Active Learning

“Active learning [means] that to truly learn, we need to make an idea, a concept, or a solution our own by working it into our personal knowledge and experience” (Barkley, 2010, p. 16). The author describes active learning not as related to physical teaching activities, but as the mind being actively engaged. Students must be self-motivated and engaged participants in their learning, with constant assessment and reflection on the results of their learning (Barkley, 2010).
As a college instructor, I might assume that each of my learners has the motivation to be active learners. However, in my experience, this is not always the case, and I find that the presence of active learning is not always obvious. Students may appear to be active participants in learning activities, however, lively group discussions and animated presentations are not necessarily proof of active learning. And occasionally, those students who appear to be not present at all may be in fact, actively learning, with quiet concentration and focused analysis or strategizing. I feel that through continued teaching experience, I will be better able to recognize true active learning as I observe my students. I also hope to find ways in which I can promote learners active examination, questioning and reflection on both existing and new knowledge and experience.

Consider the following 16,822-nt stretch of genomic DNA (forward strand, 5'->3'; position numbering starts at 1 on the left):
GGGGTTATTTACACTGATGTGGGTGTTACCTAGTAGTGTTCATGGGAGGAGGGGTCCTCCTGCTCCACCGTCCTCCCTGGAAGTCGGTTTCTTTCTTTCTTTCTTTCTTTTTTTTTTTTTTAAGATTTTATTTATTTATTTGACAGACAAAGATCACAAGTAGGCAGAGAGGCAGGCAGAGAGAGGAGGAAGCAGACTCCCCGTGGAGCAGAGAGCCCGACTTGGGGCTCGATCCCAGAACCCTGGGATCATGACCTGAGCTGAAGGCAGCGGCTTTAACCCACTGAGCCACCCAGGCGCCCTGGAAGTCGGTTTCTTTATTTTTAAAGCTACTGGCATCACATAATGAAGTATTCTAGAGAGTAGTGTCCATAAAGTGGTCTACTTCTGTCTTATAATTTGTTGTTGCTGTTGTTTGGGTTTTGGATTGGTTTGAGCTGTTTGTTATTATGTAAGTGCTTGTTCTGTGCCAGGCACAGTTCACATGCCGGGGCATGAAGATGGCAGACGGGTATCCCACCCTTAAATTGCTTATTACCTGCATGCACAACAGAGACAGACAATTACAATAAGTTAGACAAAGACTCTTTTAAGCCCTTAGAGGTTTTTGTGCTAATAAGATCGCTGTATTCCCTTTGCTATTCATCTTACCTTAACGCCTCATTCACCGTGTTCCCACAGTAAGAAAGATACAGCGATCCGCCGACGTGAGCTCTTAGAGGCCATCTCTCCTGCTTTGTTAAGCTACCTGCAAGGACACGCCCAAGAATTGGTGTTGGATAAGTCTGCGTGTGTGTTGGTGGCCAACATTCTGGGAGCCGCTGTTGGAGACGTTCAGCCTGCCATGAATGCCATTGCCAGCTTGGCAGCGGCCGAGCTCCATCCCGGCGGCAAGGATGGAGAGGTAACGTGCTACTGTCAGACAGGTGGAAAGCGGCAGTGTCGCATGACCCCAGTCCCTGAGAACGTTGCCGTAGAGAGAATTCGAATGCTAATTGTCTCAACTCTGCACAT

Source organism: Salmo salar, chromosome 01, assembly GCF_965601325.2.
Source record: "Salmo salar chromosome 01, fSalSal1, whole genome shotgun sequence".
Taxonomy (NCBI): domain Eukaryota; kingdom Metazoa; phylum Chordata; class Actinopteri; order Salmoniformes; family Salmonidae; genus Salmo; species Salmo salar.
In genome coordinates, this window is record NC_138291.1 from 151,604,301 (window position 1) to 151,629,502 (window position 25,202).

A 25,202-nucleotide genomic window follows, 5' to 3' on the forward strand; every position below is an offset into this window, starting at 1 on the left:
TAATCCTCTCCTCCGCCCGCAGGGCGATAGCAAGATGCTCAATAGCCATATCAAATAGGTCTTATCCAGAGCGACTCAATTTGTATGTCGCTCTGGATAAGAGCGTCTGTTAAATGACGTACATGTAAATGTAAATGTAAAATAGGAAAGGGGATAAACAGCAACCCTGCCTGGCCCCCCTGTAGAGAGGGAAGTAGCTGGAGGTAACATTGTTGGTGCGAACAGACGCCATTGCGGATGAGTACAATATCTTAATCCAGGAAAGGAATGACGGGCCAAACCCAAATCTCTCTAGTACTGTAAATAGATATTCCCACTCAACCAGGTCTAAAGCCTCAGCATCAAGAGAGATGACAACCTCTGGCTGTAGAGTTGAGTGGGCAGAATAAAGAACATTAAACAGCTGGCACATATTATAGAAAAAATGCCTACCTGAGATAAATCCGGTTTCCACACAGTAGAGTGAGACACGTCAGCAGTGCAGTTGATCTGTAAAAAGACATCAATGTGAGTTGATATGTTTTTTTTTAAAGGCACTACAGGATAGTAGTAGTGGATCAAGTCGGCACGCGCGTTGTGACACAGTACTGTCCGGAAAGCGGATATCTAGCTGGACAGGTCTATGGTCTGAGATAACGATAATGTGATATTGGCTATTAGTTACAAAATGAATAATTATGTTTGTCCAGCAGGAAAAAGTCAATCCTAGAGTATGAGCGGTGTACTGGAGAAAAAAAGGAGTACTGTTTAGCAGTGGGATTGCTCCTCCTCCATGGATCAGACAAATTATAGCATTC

The concept of active learning in the role of instructor causes me to reflect on the ways in which I can promote active learning in my classroom. The instructor should not be standing at the front of the classroom delivering information. Rather, we must set-up conditions where the students are creating their own learning – making information or a concept their own “by connecting it to their existing knowledge and experience” (Barkley, 2010, p. 17). Instructors must allow time for students to reflect on what is new material, and what is already known. Once the instructor has provided the opportunity to explore previous knowledge, the instructor can focus on presenting new material in a way that is relevant for the learners. Depending on the topic and the readiness of the students, many activities are suited to active learning: case study analysis, small debate groups, etc. And lastly, to emphasize active learning and collaboration with peers, the instructor may choose to alter grading criteria to place greater importance on comprehension and critical thinking, rather than just memorization.
Reflecting on active learning from the instructor point of view presents a unique challenge, whereby the instructor must step-back into a facilitator/guide role. The focus of instruction becomes more than the delivery of specific course content, rather, instructors provide learners a sense of empowerment to take new material and meld it with their existing knowledge and experience to make it their own.

Barkley, E.F. (2010). Student engagement techniques: A handbook for college faculty. San Francisco: John Wiley & Sons, Inc.


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